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Beginners Guides: Most Common Ways to Kill a PC
Beginners Guides: Most Common Ways to Kill a PC - PCSTATS
Abstract: Ever wonder what are the most common ways by which you'll eventually kill your PC? Despite your best intentions, computer hardware's worst enemy is YOU, as it turns out.
Filed under: Beginners Guides Published:  Author: 
External Mfg. Website: PCSTATS Sep 02 2019   M. Dowler  
Home > Reviews > Beginners Guides > PCSTATS

Bad Gear, Dead PCs

This can also happen with brand new components, as anyone who works in a computer store knows.

"My friend's system had died due to a blown PSU, so I told him to put his RAM in another system for testing. Moving the RAM to a second system resulted in... you guessed it, a second dead PC. I figured he had just been careless and duly chastised him. Deciding this type of work was best left to the pros, I took the RAM home with me to test on my system. And you guessed right, a third dead PC..."

Also, as computer technology progresses, incompatibilities with older parts are introduced, meaning in some cases parts that fit perfectly well in your system may go up in smoke as soon as you turn the power on.

How Not to Kill Your Computer This Way

Be diligent. It's hard to protect your system against defective new components, but if you are adding something old or second hand, make darn sure that you know it works and is compatible with your computer's technology before plugging it in (or at least make sure you have a fire extinguisher handy).

If one of your systems suffered a power supply failure or other major damage and you need to test which parts survived, don't do the testing with a brand new system. If you or your friends don't have an expendable system to test with, take the wreck into a computer store and have them test it. It should be worth the price to avoid the risk of having a damaged RAM chip or video card toast your next system too.

Power On, Brain Off

It's a little disappointing to see this particular category so high up on the list, but then all of us have had our share of brain-dead computer incidents, things that you just know you shouldn't do, things like plugging and unplugging cables inside your case with the computer on.

"I was frustrated one day because every configuration I had set up would not read my second slaved hard drive. All the jumpers were set right, cable was perfectly fine, and still no second hard disk. So with the computer on, I finally noticed with my last try that the power cable was not in the second drive. I then decided to plug the power connector into the second hard drive with the computer still on. I'm sure you can figure out the end result."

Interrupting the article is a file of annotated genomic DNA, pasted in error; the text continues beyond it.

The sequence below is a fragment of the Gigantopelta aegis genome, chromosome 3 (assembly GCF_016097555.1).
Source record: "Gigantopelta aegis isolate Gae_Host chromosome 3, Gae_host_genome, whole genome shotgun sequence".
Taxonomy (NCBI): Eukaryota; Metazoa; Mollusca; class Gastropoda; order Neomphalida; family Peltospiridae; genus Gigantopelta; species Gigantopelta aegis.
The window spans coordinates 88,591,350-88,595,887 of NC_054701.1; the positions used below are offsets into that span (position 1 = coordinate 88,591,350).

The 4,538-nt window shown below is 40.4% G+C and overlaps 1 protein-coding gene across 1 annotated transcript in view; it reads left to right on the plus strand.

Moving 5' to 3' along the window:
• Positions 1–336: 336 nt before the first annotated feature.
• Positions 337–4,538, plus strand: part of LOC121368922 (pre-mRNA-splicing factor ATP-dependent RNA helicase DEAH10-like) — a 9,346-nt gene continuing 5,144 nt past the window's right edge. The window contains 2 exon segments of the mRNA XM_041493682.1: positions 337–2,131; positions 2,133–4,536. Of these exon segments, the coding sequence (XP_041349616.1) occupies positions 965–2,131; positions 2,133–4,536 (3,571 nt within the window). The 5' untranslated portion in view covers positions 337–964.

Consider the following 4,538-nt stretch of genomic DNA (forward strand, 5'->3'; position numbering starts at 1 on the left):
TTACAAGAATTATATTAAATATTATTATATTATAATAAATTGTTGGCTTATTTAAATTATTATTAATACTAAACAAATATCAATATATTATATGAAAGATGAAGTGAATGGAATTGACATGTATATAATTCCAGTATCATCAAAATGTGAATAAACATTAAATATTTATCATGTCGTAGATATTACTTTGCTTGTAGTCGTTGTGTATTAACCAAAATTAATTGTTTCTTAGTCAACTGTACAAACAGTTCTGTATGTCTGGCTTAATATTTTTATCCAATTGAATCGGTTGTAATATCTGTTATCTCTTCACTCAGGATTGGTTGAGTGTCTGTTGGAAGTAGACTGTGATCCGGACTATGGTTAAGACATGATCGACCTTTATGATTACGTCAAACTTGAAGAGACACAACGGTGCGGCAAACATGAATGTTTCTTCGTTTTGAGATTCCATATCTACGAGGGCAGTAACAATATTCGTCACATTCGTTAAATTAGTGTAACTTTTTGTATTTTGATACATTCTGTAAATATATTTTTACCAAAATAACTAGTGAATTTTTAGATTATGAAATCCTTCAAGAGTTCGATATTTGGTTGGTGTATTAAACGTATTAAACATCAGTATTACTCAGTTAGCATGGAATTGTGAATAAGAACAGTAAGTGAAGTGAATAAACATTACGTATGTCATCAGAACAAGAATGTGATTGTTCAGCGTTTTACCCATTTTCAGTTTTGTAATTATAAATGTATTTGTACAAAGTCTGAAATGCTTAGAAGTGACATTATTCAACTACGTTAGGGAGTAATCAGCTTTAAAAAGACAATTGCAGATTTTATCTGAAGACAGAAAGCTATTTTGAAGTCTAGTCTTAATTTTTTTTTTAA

Just for the record, nothing inside your system should be touched while the power is on. I don't care if Joe at your local AlphaBetaGamma computer store told you that floppy drives were hot swappable, just don't do it!

"Once, in my early days of Hardware work, I decided to swap in a hard drive while the computer was running (It was taking a long time to shut down). Unfortunately, the Molex connector on the Hard Drive was upside down, and when I attempted to connect it, I put the connector in off centre, creating sparks. I then dropped the Hard drive (steel side down) onto my new graphics card. Sparks went everywhere, and I lost a hard drive and a video card..."

Another common source of amusingly pyrotechnic computer disasters is that little self-destruct switch that most power supplies possess; that's right, the red switch that changes between 115 and 230 volts. Changing this to the wrong setting can cause a power supply failure as in the first part of this article in a matter of seconds. You really should know better.

"My friend was having booting problems. Figuring it had something to do with his hardware, he turned the system around. Seeing a switch, he figured it might fix his problem, so he decides to flick it... 120v to 240volts... a huge white light illuminated inside his case and then his computer gurgled to a halt."

How Not to Kill Your Computer This Way

Don't be an idiot. You have a power button; use it.

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Contents of Article: PCSTATS
 Pg 1.  Beginners Guides: Most Common Ways to Kill a PC
 Pg 2.  Power Supply Failures
 Pg 3.  That Heat-Sinking Feeling
 Pg 4.  Computer Assembly Issues
 Pg 5.  The Wrath of Zeus
 Pg 6.  — Bad Gear, Dead PCs
 Pg 7.  Power Struggles
 Pg 8.  USB Device Mishaps
 Pg 9.  Static Shocks and Integrated Circuits

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